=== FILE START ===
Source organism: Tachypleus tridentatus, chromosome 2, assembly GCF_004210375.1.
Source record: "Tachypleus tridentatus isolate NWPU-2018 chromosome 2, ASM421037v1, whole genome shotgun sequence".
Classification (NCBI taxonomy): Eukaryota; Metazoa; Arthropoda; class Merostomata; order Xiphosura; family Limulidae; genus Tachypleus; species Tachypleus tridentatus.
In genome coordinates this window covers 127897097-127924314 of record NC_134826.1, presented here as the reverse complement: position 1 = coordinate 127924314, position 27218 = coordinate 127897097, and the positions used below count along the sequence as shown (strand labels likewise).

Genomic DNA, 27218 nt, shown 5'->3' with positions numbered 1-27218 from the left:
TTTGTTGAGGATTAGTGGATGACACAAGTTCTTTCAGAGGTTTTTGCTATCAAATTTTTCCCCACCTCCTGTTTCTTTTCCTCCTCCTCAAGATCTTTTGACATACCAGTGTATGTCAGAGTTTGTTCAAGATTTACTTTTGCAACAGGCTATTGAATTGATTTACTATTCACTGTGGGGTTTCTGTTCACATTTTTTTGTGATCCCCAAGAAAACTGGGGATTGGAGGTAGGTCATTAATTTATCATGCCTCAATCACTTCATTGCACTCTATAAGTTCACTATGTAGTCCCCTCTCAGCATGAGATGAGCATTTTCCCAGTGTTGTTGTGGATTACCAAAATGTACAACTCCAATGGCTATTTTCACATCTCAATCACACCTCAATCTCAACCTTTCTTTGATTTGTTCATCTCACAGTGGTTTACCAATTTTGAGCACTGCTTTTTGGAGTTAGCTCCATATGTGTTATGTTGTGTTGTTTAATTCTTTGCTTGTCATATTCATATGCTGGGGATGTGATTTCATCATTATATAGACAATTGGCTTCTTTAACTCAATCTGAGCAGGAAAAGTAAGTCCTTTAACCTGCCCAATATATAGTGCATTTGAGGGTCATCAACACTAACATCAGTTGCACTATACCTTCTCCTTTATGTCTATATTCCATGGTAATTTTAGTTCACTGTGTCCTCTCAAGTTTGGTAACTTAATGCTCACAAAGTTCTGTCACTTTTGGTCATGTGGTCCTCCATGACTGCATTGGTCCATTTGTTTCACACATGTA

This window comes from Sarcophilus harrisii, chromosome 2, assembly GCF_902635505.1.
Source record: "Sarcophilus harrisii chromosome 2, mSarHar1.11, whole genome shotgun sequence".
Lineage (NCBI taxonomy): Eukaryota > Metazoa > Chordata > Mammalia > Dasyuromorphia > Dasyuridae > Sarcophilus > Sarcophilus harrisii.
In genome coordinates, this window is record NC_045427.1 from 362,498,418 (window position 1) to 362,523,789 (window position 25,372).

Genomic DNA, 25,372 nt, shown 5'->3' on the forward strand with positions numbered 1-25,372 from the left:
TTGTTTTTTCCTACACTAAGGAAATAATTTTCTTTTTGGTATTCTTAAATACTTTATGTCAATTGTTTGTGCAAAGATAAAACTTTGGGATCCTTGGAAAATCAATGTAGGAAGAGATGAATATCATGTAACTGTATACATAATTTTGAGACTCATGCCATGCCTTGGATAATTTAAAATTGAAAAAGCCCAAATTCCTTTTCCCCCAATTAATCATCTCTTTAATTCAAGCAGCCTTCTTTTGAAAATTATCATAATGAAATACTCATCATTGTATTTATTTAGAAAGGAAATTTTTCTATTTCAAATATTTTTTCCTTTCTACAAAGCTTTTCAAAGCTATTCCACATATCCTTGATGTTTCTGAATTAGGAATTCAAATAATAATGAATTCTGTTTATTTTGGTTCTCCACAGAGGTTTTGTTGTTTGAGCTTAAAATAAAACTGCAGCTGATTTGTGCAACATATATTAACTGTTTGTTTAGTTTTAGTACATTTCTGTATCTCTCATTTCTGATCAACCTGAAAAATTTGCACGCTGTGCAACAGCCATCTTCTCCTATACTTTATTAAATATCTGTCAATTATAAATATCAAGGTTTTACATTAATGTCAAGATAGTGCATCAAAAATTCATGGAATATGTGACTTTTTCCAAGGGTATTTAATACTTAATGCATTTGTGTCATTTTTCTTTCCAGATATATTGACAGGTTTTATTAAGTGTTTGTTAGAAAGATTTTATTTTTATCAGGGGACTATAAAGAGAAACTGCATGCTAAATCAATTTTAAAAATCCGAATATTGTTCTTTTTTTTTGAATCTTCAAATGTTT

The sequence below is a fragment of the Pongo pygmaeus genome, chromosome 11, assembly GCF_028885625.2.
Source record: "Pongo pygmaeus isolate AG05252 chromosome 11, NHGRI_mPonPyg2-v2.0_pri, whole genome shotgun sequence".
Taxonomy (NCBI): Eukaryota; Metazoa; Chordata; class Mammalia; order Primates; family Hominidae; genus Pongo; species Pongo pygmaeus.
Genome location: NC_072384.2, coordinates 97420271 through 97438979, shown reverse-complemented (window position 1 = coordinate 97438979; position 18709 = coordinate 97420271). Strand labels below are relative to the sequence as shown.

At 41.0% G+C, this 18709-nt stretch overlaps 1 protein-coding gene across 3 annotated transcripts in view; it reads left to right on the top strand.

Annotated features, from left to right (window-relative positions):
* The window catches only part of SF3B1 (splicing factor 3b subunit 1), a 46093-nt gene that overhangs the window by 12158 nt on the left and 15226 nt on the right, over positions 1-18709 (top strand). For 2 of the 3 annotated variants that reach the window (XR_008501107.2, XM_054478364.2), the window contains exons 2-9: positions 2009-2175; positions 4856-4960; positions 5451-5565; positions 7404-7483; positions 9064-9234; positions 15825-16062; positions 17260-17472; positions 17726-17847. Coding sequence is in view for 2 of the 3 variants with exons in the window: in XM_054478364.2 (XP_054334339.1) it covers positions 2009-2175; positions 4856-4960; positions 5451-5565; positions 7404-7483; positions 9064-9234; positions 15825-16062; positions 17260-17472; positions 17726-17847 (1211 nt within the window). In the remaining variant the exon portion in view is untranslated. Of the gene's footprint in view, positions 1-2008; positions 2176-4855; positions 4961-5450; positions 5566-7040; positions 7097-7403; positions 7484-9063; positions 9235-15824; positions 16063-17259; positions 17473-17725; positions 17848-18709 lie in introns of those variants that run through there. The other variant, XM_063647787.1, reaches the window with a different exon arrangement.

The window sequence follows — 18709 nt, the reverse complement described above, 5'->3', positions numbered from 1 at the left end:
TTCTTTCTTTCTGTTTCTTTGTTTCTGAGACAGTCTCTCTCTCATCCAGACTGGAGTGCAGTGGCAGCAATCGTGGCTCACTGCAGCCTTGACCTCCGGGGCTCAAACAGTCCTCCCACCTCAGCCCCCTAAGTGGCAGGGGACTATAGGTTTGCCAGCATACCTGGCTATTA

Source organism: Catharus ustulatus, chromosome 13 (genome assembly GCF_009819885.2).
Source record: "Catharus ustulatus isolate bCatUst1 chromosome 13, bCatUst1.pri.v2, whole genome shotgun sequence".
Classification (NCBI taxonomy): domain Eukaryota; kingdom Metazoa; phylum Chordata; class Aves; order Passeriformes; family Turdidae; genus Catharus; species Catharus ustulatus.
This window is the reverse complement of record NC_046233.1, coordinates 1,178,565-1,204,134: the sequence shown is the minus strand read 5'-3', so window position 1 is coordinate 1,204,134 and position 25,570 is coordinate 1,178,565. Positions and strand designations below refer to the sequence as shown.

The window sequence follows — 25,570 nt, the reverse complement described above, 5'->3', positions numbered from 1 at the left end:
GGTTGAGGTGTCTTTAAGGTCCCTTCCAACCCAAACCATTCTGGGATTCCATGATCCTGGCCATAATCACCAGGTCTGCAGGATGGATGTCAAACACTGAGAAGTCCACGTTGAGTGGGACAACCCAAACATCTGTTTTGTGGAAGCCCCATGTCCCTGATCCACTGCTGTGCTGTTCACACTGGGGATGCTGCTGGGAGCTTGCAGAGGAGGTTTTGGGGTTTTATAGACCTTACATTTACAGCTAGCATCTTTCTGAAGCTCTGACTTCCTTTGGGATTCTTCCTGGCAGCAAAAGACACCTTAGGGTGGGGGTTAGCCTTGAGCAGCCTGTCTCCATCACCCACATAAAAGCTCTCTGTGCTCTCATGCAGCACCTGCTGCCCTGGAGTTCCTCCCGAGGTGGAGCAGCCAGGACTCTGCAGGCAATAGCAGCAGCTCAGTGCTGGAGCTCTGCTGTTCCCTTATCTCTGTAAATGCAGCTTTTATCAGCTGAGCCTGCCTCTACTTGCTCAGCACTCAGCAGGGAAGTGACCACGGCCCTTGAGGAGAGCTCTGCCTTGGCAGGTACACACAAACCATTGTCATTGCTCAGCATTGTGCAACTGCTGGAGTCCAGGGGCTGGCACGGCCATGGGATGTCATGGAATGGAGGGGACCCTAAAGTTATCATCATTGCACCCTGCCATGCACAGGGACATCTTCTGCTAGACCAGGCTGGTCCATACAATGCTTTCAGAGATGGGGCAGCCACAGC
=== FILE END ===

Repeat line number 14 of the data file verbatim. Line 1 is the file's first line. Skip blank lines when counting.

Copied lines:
Source record: "Pongo pygmaeus isolate AG05252 chromosome 11, NHGRI_mPonPyg2-v2.0_pri, whole genome shotgun sequence".